A new study by the Pacific Research Institute, US Tort Liability Index: 2008 Report, measures the best and worst tort systems in America. In the report, the authors examine evidence provided by top economists and legal scholars on the benefits of tort reform in peoples’ lives and conclude that, among other things, reform improves health care and health care access. The report also discusses the cost of defensive medicine – most of which is prompted by medical liability concerns – which has now reached the astounding total of $163 billion a year. This is the sum of the direct costs of defensive medicine, estimated to be $124 billion a year by PriceWaterhouse Coopers, and PRI’s own estimate of the $39 billion indirect costs from lost productivity due to reduced access to health care attributable to defensive medicine. According to PRI, increased health-care costs brought on by defensive medicine have also added some 3.4 million Americans to the rolls of the uninsured.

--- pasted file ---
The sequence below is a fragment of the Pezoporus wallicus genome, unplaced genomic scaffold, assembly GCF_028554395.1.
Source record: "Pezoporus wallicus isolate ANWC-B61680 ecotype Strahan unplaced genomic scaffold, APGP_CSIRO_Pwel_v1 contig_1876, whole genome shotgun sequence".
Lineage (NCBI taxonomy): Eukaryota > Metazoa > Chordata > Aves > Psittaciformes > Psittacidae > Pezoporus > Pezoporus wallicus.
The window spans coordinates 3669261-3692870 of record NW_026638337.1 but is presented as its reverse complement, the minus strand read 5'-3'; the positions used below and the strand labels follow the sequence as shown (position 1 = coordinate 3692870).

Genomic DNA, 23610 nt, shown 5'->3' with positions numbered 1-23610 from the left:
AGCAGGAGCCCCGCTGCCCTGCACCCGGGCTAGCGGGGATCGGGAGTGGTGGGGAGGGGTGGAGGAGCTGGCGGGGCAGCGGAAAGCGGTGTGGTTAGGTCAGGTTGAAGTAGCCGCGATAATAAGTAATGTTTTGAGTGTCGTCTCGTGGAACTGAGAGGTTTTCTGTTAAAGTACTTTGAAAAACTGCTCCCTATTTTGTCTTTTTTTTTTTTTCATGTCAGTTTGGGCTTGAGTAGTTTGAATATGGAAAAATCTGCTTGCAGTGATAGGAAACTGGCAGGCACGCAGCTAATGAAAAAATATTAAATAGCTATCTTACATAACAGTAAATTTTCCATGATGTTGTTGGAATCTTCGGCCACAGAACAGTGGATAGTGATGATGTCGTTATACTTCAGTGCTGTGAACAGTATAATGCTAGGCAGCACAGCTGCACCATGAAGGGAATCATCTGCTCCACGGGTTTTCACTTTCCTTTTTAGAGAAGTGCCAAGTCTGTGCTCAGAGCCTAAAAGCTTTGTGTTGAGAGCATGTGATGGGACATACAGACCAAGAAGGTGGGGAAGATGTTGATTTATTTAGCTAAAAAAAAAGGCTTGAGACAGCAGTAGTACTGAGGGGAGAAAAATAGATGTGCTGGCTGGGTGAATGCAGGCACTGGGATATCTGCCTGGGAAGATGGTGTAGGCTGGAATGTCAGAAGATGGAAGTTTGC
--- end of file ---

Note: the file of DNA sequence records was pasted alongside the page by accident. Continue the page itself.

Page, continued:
I used to work in Indiana, which has one of the more doctor friendly malpractice systems. Potential lawsuits are brought before a panel for an opinion prior to a lawsuit being filed. Indiana also has a cap, or limit, on how much money a plaintiff can win for pain and suffering. All this led to low malpractice insurance costs. In New Jersey it is quite different.